Still, certain types of animal farming get approval, by culinary and environmental commentators alike, as eco-friendly. We’re told how farm animals “naturally” eat and live, and we’re exhorted to ensure that they do so—by putting them into our shopping carts. Some say various ranges have been grazed by herbivores since time immemorial, but purpose-bred cows were imposed on the land.
Here, as shown by scientific illustrator Karen Klitz, are the results.
Free-range grazing displaces free-roaming horses and burros, too. So it’s ineffective to cry out for a stop to the horse roundups of the West if we have yet to lay down our cleavers.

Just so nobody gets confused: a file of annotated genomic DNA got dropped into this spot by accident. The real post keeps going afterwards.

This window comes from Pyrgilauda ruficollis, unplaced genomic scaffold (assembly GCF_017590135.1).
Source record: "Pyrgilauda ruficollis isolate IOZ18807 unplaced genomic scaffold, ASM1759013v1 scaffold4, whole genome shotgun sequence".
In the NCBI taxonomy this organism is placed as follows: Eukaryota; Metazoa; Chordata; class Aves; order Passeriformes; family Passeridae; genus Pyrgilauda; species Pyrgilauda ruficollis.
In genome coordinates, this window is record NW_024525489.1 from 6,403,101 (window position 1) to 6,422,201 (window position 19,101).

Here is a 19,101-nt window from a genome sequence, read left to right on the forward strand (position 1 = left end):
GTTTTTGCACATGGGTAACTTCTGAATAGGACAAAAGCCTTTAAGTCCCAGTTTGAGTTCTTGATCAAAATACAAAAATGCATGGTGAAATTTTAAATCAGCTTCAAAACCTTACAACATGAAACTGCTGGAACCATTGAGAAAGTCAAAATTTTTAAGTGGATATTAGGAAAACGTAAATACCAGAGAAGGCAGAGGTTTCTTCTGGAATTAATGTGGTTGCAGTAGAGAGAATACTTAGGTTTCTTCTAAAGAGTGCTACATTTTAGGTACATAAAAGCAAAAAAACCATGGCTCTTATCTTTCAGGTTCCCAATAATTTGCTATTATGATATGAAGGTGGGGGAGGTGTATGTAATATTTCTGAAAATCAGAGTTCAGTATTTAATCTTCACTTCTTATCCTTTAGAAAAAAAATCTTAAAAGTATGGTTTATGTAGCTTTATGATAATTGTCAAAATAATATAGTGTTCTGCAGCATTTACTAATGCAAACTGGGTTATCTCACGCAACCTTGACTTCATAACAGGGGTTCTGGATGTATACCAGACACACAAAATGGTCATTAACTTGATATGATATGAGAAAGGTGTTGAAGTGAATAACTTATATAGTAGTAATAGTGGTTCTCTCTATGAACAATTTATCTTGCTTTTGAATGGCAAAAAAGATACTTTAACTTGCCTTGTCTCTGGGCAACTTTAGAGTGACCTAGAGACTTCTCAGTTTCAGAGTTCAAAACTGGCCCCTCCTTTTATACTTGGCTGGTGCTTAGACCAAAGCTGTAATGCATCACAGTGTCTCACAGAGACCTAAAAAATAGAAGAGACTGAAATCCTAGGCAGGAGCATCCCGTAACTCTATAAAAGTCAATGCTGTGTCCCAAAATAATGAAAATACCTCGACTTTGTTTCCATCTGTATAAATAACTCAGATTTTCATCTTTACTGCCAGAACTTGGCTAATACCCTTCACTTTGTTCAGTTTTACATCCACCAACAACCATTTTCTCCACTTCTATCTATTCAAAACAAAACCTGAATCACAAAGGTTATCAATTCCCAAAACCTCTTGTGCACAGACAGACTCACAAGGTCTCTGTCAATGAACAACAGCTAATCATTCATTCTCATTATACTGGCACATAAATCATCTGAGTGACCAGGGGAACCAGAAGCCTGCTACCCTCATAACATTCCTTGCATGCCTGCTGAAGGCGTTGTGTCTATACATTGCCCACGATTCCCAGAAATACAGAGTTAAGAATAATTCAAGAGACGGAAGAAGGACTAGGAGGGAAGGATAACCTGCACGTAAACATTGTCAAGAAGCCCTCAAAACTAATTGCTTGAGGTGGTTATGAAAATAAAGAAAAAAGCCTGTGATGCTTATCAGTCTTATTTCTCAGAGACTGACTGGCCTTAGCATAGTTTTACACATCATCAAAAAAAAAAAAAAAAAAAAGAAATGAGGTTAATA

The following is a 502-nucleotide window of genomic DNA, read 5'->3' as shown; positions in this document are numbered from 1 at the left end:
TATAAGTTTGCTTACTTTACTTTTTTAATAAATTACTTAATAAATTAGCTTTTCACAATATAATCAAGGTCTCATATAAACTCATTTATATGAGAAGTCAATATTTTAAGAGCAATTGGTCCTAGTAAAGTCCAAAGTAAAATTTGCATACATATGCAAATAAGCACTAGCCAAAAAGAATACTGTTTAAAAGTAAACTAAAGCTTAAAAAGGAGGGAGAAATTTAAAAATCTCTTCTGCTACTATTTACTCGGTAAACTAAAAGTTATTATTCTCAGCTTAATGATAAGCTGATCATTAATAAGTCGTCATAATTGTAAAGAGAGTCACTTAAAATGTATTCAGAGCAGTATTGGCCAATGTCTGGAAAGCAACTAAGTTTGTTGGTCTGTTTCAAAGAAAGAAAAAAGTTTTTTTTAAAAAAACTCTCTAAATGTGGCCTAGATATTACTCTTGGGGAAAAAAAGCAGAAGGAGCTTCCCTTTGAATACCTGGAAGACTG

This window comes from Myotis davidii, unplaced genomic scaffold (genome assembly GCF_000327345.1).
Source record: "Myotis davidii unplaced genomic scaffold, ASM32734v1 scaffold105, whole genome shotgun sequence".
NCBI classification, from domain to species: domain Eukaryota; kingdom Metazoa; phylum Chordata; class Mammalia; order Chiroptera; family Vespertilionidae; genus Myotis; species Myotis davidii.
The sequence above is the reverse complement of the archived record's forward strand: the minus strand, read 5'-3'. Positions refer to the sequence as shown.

If we’d stop farming animals (for animal farming, not the concept of a factory, is the real trouble) we’d instantly be involved in the one action that can free hundreds of millions of acres from rows of feed crops. Land use would be strikingly more efficient if we feed ourselves, rather than feed animals in order to eat them. And vast releases of methane, chemicals and waste products could be averted.
Those who hasten to invoke the benefits of farming and herding practices of people barely surviving in Africa and India might pause to remember that much of the global south’s water and biodiverse landscapes are enlisted for cattle feed destined for the multinational market; and when companies promote animal products within these regions themselves, they increase the likelihood of dependence on insecticides and on imported food.
Moreover, the emissions caused by animal farming, combined with all the related deforestation and water use, bring rising threats to everyone, wherever they live on the globe.